Now connected, I have tried Roger in every setting that I can think of. It has been great fun and new opportunities come along most weeks. Most often, I use it in small meetings, one-to-ones or supervisions where there may be 3 or 4 people. Without hearing aids, these were becoming a struggle, so hearing aids have been fantastic for this core part of my work. I’d probably hear the conversation well enough with just the aids but using the wireless mics does make a difference in clarity and sharpness of people’s voices. I just put the device in the middle of the table. I don’t bother much with the direction settings that Roger has, since the mics respond in any case to the direction from which the speaker is talking.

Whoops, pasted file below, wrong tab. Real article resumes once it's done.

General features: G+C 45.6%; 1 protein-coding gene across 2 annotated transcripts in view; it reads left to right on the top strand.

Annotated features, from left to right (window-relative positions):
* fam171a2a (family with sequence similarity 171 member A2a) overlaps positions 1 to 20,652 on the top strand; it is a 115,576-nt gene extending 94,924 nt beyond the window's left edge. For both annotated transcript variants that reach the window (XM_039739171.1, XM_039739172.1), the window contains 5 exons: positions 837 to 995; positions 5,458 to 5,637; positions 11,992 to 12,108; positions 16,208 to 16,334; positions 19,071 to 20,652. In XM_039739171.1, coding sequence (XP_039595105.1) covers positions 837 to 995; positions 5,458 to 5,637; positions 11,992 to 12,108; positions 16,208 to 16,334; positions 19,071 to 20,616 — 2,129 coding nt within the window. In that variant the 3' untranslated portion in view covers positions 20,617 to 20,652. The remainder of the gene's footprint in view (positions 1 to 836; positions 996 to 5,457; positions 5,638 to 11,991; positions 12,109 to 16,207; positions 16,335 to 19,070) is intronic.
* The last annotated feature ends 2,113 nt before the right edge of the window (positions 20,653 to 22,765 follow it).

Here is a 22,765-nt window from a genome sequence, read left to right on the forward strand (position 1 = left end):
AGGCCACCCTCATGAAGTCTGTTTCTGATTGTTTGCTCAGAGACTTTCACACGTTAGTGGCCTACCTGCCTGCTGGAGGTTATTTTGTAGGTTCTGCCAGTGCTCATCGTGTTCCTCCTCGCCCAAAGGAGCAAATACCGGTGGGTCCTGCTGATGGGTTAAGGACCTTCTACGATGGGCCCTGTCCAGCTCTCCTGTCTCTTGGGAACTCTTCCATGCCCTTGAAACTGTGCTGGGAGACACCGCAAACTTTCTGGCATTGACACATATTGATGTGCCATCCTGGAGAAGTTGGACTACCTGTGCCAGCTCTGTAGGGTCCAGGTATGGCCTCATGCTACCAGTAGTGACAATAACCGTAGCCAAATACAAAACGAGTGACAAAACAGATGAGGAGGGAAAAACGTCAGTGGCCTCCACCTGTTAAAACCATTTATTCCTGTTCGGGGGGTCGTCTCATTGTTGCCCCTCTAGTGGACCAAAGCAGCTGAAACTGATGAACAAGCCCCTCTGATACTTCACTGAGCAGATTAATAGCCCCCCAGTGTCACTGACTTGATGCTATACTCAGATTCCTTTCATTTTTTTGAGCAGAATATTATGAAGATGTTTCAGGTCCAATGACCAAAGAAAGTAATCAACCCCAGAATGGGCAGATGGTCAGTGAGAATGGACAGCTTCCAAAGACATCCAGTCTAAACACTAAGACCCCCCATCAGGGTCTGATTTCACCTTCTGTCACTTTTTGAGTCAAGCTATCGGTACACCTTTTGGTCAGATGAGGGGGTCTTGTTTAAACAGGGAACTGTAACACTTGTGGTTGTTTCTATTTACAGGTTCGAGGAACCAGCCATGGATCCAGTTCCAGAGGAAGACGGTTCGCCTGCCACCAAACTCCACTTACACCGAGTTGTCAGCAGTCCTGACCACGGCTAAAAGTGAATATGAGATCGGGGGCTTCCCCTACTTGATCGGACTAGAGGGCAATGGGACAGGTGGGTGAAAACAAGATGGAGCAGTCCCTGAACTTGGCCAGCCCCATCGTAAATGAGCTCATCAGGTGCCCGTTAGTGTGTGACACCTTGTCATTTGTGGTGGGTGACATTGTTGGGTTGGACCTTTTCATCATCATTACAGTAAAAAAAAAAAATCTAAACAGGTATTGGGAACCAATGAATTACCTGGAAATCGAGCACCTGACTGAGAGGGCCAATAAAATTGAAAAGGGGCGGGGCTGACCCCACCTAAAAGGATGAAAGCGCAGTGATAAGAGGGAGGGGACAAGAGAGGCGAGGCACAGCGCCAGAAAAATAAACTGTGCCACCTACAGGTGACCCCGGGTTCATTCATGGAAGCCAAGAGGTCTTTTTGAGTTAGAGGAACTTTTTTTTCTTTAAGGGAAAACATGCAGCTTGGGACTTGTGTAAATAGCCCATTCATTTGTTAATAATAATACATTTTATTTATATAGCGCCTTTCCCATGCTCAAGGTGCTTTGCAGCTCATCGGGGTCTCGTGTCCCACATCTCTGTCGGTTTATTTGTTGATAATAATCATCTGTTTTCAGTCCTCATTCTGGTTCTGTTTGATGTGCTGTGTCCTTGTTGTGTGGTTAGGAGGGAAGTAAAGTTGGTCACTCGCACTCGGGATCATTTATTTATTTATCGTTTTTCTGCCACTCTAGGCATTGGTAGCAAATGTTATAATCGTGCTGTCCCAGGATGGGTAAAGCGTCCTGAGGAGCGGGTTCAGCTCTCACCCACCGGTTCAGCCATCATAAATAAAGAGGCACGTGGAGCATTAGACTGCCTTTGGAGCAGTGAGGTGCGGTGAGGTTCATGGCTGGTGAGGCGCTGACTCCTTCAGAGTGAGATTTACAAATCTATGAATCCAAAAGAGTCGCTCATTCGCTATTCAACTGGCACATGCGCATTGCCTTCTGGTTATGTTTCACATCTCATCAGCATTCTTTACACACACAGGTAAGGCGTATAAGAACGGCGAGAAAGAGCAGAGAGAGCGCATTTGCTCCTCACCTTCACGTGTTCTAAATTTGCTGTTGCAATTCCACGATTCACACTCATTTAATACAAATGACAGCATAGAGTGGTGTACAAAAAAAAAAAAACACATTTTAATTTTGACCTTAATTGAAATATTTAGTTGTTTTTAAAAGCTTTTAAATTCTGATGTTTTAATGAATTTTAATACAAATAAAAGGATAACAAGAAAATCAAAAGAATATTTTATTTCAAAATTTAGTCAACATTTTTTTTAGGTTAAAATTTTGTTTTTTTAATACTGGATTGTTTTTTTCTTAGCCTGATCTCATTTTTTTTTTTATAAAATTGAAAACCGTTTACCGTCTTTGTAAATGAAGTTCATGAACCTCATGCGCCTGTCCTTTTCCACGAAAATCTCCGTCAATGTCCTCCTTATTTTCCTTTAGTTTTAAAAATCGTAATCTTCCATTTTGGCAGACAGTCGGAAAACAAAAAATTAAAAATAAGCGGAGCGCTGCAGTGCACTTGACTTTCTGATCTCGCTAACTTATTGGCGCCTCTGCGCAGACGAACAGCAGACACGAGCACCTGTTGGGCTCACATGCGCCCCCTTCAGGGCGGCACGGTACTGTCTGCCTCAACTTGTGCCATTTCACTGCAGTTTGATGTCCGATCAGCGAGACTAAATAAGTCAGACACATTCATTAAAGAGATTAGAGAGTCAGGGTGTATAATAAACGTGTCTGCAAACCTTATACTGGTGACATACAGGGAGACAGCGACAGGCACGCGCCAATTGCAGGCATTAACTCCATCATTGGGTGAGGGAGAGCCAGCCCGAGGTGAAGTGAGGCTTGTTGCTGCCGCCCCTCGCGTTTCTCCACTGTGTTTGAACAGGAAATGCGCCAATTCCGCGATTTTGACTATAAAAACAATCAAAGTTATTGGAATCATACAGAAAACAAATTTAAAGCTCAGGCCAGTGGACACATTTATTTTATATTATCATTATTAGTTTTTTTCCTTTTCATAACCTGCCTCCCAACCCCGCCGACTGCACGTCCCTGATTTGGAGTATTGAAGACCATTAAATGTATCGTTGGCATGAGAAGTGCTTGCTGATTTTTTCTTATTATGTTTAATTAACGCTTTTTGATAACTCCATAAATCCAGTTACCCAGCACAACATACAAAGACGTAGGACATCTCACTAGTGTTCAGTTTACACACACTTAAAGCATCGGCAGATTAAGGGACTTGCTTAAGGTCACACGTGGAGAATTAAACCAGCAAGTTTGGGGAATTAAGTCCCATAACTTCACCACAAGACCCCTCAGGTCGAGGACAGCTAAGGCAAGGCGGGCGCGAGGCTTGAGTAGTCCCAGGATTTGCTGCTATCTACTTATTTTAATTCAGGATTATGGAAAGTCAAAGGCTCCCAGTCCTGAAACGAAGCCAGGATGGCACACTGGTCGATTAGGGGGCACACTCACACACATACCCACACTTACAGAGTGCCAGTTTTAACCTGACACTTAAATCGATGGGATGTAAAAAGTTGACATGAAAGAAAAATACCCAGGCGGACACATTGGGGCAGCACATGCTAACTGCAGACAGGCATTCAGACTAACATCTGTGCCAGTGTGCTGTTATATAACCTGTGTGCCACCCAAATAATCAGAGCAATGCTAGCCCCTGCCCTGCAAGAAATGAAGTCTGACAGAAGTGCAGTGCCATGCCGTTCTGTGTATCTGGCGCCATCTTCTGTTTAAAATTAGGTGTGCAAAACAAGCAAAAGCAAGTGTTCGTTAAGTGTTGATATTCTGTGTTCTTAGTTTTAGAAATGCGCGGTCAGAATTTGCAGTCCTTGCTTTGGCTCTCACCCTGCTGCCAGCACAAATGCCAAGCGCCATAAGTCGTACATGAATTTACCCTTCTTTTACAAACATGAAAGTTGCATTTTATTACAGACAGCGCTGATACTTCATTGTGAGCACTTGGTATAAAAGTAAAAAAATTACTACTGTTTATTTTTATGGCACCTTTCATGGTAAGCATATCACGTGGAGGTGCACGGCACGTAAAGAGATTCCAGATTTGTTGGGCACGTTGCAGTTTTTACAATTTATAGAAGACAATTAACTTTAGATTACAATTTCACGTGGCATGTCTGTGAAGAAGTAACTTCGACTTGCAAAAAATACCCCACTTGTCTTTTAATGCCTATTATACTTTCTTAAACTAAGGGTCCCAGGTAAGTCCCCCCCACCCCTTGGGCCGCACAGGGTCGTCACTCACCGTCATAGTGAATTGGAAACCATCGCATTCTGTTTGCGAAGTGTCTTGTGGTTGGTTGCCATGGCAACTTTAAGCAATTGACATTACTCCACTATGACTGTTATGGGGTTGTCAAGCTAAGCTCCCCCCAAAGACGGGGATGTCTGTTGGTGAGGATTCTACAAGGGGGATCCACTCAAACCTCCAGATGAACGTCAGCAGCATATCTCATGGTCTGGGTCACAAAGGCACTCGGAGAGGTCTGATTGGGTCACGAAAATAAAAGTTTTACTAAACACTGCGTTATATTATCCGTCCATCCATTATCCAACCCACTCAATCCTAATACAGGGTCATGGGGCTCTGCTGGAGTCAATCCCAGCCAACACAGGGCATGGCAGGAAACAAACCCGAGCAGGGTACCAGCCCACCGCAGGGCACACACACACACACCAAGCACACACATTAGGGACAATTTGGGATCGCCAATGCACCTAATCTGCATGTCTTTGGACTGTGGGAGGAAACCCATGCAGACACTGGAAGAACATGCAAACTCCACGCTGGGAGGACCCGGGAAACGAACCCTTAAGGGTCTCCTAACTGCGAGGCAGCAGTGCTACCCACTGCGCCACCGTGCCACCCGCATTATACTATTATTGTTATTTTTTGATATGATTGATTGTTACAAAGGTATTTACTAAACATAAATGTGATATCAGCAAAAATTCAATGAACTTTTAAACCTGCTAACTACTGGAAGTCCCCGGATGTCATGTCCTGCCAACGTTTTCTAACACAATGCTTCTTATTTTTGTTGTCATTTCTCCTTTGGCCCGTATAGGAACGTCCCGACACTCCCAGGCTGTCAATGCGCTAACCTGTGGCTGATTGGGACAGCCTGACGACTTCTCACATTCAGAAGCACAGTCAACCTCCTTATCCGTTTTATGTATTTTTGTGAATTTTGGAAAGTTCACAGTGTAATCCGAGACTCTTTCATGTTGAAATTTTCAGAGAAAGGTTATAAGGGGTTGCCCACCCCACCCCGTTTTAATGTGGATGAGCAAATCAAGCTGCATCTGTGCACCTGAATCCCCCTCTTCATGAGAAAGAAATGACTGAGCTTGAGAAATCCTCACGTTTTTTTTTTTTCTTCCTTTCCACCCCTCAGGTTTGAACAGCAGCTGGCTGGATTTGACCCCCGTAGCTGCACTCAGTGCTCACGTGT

I haven’t been to as many large meetings as I used to, since many still take place online. However, Roger is potentially very helpful in these. The challenge is to put the mic in the right place to get the best results. This should be as far away from you as possible, maybe close to whoever is likely to speak most or else anyone who may have a soft voice. Getting this right is still work in progress, but there is definitely enhancement of other people’s speech. Where Roger has been brilliant, though, is in seminars or talks where there is a lectern or a table at the front near the speaker. So long as you are in clear eyeline of the front, you can sit wherever you like in the room and you get the same clarity and volume. The Roger booklet suggests that you can ask the speaker to wear the device (either clipped on or else as a pendant) but I haven’t done that. Just getting it on the lectern is ample. I suppose if the speaker moved around a lot, that would be a challenge, but most people remain close to the lectern in order to operate their slides. Don’t forget to turn it off at the tea break though, otherwise you may hear the next speaker cursing as they set up their PowerPoint.